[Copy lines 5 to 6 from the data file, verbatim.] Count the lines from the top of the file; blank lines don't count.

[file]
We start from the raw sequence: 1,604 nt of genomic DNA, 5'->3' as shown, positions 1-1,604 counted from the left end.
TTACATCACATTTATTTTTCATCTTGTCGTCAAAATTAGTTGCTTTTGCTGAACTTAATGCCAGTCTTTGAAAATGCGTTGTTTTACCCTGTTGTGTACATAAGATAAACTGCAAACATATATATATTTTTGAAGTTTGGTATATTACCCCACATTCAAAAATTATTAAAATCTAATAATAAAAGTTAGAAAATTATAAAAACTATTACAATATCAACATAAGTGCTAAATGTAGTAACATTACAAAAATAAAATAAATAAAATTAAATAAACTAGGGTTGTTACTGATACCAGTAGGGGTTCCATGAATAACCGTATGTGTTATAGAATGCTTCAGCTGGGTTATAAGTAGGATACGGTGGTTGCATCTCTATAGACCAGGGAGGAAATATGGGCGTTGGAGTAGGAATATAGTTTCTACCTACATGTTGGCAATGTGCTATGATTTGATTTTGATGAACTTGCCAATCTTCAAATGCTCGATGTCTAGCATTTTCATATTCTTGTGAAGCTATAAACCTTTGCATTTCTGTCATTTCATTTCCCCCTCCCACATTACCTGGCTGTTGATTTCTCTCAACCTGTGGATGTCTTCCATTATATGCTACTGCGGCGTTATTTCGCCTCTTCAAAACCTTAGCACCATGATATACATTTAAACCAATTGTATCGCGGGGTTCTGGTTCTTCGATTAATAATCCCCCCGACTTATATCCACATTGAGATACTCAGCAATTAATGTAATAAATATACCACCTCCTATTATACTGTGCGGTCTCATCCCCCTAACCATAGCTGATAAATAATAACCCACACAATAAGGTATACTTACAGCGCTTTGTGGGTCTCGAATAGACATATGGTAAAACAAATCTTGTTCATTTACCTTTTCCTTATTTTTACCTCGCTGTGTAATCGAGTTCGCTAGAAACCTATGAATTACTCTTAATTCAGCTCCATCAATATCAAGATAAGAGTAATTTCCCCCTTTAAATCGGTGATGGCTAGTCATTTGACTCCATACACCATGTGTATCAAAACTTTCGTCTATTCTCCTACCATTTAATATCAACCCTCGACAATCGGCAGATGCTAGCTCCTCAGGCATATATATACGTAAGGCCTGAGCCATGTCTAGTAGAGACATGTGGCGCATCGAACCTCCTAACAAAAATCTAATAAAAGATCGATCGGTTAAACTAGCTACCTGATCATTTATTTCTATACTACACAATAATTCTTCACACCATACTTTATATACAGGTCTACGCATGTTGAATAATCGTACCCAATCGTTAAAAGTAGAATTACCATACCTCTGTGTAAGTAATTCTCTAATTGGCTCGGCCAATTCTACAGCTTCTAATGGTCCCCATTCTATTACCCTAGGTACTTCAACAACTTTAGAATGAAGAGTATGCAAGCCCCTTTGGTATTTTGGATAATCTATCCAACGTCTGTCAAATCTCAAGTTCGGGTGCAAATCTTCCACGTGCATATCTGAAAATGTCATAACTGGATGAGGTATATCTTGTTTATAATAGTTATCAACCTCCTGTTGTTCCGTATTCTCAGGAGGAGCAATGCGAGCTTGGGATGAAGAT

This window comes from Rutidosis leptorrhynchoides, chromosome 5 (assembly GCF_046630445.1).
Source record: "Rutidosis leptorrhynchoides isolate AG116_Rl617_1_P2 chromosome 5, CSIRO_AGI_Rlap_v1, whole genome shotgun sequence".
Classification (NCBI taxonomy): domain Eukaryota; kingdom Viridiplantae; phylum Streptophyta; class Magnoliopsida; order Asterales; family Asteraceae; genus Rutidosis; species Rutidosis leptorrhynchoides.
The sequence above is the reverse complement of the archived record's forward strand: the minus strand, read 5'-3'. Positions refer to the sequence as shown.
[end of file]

Classification (NCBI taxonomy): domain Eukaryota; kingdom Viridiplantae; phylum Streptophyta; class Magnoliopsida; order Asterales; family Asteraceae; genus Rutidosis; species Rutidosis leptorrhynchoides.
The sequence above is the reverse complement of the archived record's forward strand: the minus strand, read 5'-3'. Positions refer to the sequence as shown.